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Anton Sirius calls TIFF entry THE STRANGE COLOUR OF YOUR BODY'S TEARS a 21st Century Giallo!

Published at: Sept. 13, 2013, 12:31 a.m. CST



The Strange Colour of Your Body's Tears (2013, directed by Helene Cattet and Bruno Forzani)

I won't dispute that the unholy mixture of murder, sex and deviance that make up the giallo is an acquired taste, but until Cattet and Forzani burst onto the scene a couple of years ago with Amer it seemed a genre that was rooted too firmly in a specific time and place to ever be successfully updated (with Richard Rush's misunderstood Bruce Willis vehicle The Color of Night sadly being the only real attempt to transplant it to North America). The demented rococo visions of early Dario Argento films like The Bird With the Crystal Plumage or Deep Red, and the host of other Italian giallo that followed in Plumage's wake, seemed too much a product of the '70s to endure into the modern age. Even Argento himself lost his touch somewhere in the early '80s, as his giallo efforts after Tenebrae have been decidedly shoddy affairs. The Card Player, for instance, is right alongside the Schumacher Batmans on my list of films I refuse to acknowledge ever actually happened.

Cattet and Forzani have found the key, though. Somehow, they have discovered a way to make 21st century giallos, and in doing so have produced a spectacle the likes of which you have never seen before. I know that phrased gets overused, but trust me. You have absolutely never seen anything like The Strange Colour of Your Body's Tears.

The story begins with a husband returning home from a business trip to find that his wife has vanished from their apartment. In a drunken frenzy he accidentally locks himself out of their ludicrously ornate building, and in randomly pressing buzzers in a desperate attempt to get back in and/or find his wife he discovers that the building's other residents have their own secrets, and own perversions. As his search, and his life, and the film itself spirals out of control the various storylines begin to echo and intersect until the entire apartment complex becomes one big web of depravity.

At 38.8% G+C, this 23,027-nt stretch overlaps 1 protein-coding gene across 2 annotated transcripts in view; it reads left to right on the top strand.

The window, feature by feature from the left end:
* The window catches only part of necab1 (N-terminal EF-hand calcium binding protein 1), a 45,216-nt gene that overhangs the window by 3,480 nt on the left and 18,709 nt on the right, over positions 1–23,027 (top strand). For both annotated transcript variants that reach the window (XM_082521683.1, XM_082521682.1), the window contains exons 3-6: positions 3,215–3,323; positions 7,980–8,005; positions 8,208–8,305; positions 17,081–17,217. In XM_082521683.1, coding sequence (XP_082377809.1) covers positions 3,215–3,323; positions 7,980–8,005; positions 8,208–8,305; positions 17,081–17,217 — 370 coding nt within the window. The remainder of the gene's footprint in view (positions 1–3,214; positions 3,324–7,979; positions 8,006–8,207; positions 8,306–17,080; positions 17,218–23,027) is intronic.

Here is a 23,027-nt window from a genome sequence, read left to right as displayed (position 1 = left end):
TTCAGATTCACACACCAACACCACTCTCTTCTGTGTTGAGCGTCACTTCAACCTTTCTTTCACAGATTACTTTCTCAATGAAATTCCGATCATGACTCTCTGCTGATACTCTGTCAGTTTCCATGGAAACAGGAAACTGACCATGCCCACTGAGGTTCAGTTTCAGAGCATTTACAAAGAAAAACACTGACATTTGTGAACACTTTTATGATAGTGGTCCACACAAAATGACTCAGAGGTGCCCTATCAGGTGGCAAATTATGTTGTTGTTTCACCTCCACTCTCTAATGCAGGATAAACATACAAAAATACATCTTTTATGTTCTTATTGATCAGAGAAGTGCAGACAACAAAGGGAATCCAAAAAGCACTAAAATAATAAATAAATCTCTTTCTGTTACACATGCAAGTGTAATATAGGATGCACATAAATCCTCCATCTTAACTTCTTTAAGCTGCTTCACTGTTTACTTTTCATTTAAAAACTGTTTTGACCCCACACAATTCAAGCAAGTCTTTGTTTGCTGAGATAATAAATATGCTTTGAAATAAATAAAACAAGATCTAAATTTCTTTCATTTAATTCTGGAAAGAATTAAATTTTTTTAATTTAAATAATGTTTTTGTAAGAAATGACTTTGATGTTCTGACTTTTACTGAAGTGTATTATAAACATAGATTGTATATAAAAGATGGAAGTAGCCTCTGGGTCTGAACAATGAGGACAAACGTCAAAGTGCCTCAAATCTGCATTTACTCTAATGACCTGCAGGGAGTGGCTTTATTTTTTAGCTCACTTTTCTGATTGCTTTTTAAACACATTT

The allusions to classic Argento films abound, from the score to the bright color palette to the stylish '70s rotary phones, but the movie so completely owns its identity that the references really just act as grace notes. On Twitter I commented immediately after seeing it that Strange Colour felt like Tenebrae's pivotal sadomasochistic flashback scene reflected in a shattered mirror in the foyer of Inferno's apartment building, but in thinking about it further that just scratches the surface. At times it feels a bit like the first season of American Horror Story, if you replace Ryan Murphy's crass blunderings with cool European panache. But comparing this film to existing works is just a clumsy approximation, an excuse to try and keep some distance between yourself and its deadly seduction. Strange Colour is a kaleidoscopic hallucination fueled by every secret desire you've dared not speak out loud. It's freakish and sexy and gorgeous and deeply, deeply disturbed, and once its imagery has insinuated itself into your brain you might never be the same again.

Also, you'll probably be lured to your doom by a brunette bombshell named Laura. But hey, I can think of worse ways to go.

Follow me, and give me audience friends. Cassius, go you onto Twitter. @AntonSirius

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